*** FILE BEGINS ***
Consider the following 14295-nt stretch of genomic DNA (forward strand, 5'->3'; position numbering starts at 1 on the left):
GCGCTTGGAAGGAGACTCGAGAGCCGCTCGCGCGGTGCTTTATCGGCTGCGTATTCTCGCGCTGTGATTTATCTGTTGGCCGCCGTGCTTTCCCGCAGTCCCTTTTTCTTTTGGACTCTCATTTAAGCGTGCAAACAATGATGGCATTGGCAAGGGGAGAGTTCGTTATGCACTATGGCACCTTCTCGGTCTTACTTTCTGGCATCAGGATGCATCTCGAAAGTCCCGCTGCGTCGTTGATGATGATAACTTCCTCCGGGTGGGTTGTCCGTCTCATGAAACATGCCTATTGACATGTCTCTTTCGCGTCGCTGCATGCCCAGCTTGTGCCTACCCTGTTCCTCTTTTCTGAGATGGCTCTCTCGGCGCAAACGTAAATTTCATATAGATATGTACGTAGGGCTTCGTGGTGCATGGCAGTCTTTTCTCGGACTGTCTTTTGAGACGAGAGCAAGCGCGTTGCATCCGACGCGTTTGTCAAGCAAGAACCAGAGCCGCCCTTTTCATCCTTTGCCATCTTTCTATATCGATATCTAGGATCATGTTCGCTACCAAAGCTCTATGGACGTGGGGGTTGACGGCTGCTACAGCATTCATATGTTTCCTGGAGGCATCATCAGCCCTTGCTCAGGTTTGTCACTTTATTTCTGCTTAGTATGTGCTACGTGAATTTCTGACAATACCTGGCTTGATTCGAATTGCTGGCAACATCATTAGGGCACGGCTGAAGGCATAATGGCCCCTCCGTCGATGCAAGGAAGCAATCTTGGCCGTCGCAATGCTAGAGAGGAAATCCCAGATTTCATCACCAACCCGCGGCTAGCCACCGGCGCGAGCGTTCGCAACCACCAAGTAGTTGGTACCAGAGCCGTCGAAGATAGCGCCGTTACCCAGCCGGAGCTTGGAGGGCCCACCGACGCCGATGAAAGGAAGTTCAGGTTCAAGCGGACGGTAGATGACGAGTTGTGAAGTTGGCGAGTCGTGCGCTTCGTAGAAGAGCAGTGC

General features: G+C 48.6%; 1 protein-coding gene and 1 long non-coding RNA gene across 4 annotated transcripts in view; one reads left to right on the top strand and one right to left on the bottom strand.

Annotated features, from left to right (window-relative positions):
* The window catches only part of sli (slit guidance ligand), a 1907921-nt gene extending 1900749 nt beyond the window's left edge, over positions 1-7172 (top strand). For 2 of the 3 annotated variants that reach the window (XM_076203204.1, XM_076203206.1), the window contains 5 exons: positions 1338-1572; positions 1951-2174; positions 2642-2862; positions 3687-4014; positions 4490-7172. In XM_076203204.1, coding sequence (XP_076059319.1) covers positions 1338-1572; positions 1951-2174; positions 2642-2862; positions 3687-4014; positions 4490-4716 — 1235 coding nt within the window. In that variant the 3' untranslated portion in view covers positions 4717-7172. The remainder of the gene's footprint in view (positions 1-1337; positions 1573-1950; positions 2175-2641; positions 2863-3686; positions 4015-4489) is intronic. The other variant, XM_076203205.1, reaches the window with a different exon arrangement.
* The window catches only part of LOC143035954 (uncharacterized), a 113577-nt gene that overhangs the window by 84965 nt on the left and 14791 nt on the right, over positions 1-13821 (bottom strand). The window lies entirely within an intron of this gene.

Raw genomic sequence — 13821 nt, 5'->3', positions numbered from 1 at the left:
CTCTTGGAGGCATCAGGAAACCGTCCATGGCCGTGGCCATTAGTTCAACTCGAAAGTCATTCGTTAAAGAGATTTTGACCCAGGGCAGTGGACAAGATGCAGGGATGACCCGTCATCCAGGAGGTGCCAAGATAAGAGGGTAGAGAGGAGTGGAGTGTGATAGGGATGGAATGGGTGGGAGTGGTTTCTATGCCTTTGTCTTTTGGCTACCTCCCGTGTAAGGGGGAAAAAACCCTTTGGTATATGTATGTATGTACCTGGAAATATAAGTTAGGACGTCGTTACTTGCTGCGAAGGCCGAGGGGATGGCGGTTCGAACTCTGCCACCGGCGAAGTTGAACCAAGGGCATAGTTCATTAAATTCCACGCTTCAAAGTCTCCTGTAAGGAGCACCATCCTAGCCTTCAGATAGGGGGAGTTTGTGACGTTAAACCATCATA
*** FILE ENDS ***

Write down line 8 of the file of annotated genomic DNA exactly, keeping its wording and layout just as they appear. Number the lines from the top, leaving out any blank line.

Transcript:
CTCTTGGAGGCATCAGGAAACCGTCCATGGCCGTGGCCATTAGTTCAACTCGAAAGTCATTCGTTAAAGAGATTTTGACCCAGGGCAGTGGACAAGATGCAGGGATGACCCGTCATCCAGGAGGTGCCAAGATAAGAGGGTAGAGAGGAGTGGAGTGTGATAGGGATGGAATGGGTGGGAGTGGTTTCTATGCCTTTGTCTTTTGGCTACCTCCCGTGTAAGGGGGAAAAAACCCTTTGGTATATGTATGTATGTACCTGGAAATATAAGTTAGGACGTCGTTACTTGCTGCGAAGGCCGAGGGGATGGCGGTTCGAACTCTGCCACCGGCGAAGTTGAACCAAGGGCATAGTTCATTAAATTCCACGCTTCAAAGTCTCCTGTAAGGAGCACCATCCTAGCCTTCAGATAGGGGGAGTTTGTGACGTTAAACCATCATA